Apart from serious errors such as the poor distribution of diagnostic tests, which makes the real number of infected in the country little less than an unknown, the coronavirus crisis has hit the United States with two serious problems. First, the volcanic personality of a president in the middle of an election year, fearful of the impact of the epidemic on the economy, whose strength he regards as his main argument for reelection. And second, the weaknesses that weigh down health care in one of the only developed economies that lacks universal public health, and where millions of citizens avoid visits to the doctor for fear of the costs involved.
In his public communications since the beginning of the crisis, Donald Trump has spread skepticism, has downplayed the scale of the crisis and criticized the alarmist version that he considers offered by the media. This Monday he pointed out on Twitter the alleged responsibility of the "fake news" in the crisis, and insisted on minimizing the scope of it. Last year 37,000 Americans died from the common flu. It is an average of between 27,000 and 70,000 deaths per year. Nothing has been closed, life and the economy go on. There are currently 546 confirmed coronavirus cases, with 22 deaths. Think about it! ”He tweeted. His campaign to deny the crisis has led some columnist to refer to the coronavirus as "Trump's Chernobyl."
During a visit last week to the headquarters of the Centers for Disease Control and Prevention (CDC), charged with protecting the country from threats to health and safety, the president displayed his usual lack of humility. “I like this thing. I really understand it. People are surprised that he understands it. Each of these doctors says, "How do you know so much about this?" Maybe I have a natural ability. Maybe I should have done that instead of running for president, "he said. But his public statements have shown a deep and uncomplexed ignorance of what is, for example, the commercialization process of vaccines (whose efficacy he has not hesitated to question in the past) and, more generally, of the nature and scope real of the crisis produced by the coronavirus. "Come April, in theory, when the weather is a little warmer, it will go away miraculously," he defended on February 12, contradicting the director of the CDC himself, who days before predicted that the virus would remain active much longer.
"We are going down quite substantially, not increasing. We have it very under control," Trump said on February 26. But there are already more than 730 confirmed infections and 27 deaths from the coronavirus, which is now spread across 32 states. In addition, Experts fear that the actual situation could be much worse, as faulty kits were initially distributed, and very strict guidelines for testing were established, which were later expanded. The CDC published Tuesday that it has analyzed 8,500 specimens to date. date. But multiple specimens are tested per patient, so the number of patients examined will be less. In any case, the extent of testing is much more limited than in countries like South Korea, where 10,000 are tested. patients a day.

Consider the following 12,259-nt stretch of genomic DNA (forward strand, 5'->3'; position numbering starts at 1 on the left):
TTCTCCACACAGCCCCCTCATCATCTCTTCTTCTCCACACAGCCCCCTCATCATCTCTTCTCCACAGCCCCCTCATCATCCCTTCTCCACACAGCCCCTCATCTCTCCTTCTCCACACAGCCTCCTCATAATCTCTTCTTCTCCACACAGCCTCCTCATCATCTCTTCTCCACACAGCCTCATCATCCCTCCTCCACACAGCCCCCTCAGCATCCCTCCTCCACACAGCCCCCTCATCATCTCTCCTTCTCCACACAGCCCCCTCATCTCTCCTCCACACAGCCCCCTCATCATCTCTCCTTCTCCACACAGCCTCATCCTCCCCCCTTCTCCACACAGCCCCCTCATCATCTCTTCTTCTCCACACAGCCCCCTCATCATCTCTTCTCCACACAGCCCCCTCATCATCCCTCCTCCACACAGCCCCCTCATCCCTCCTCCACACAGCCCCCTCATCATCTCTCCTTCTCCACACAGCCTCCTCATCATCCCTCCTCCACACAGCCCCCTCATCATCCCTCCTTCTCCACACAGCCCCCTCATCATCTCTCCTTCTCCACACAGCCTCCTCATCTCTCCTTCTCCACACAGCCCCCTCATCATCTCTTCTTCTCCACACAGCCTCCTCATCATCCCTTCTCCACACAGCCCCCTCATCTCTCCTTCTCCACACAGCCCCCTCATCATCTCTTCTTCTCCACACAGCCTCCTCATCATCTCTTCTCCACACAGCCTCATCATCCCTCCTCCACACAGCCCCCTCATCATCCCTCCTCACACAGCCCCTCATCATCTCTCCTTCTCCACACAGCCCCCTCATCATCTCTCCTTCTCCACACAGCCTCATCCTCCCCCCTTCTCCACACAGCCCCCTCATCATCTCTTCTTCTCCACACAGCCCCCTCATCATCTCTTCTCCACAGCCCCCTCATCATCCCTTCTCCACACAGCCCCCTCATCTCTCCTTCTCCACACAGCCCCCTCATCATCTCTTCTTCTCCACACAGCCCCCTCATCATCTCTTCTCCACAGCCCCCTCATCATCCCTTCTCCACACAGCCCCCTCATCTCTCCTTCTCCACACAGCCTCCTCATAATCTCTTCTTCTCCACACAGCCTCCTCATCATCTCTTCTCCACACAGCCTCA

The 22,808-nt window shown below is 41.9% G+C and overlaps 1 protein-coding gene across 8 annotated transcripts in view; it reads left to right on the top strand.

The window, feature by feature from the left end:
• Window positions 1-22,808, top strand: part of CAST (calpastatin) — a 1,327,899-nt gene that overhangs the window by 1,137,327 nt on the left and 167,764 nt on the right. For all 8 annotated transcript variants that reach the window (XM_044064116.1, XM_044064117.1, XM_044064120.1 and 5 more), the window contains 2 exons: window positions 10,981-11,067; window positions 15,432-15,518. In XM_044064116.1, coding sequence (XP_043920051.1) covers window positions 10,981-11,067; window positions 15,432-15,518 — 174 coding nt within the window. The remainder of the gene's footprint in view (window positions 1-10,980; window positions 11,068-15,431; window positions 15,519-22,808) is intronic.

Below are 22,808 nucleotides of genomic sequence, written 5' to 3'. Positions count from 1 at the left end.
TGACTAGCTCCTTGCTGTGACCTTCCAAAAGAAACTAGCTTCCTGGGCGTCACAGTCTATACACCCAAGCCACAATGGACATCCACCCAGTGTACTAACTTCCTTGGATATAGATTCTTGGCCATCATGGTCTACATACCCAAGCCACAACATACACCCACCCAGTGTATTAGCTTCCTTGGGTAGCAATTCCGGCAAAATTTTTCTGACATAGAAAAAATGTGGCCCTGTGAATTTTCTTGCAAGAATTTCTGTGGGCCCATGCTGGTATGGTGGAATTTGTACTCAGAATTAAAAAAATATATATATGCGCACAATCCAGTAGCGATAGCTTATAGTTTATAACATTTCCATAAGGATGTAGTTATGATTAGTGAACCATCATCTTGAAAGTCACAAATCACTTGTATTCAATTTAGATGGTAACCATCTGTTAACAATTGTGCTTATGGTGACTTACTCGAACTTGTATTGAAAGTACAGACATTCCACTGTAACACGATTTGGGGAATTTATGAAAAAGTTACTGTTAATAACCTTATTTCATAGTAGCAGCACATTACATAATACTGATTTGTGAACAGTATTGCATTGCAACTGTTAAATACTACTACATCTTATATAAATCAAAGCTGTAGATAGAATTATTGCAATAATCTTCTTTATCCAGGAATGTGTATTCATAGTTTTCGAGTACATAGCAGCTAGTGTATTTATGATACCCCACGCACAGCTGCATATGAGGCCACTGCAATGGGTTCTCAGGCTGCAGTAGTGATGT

Dealing with the skepticism of the president of the United States, which has become a source of dissemination of misinformation, is an added challenge for health officials, forced to strike a delicate balance in their public appearances and interactions with the Administration, which only hinders the response of the federal government to the crisis. A response that faces another problem, this one of a structural nature, related to the weaknesses that weigh down healthcare in the United States.
There are 29 million people without health insurance in the country. Many others have policies that include franchises, which in 2019 averaged $ 1,655. That is why many people do not consider going to the doctor even if they have symptoms similar to those caused by the coronavirus. “Studies indicate that in 2017, 9% of American adults delayed or did not seek medical assistance due to its cost. In adults with relatively poorer health, the figure rises to 19%, and in people without health insurance, to 29%. Not everyone needs to see a doctor, of course, but those numbers say a lot about the problem we are facing, ”explains Christen Linke Young, a member of the Public Health Initiative at the University of Southern California and the Brookings Institute, and former White House Health Adviser.
In theory, the CDC offers the test for free, as long as it is prescribed by a doctor, and large insurers have said they will not charge for the service in some states either. But discouraging stories circulate in the press. Like that of Osmel Martinez Azcue, who told the Miami Herald how, when he returned with flu symptoms from a trip to China, he went to a Miami hospital to get tested for coronavirus. It turned out that what he had was the flu. And also a bill for $ 3,270 when he got home.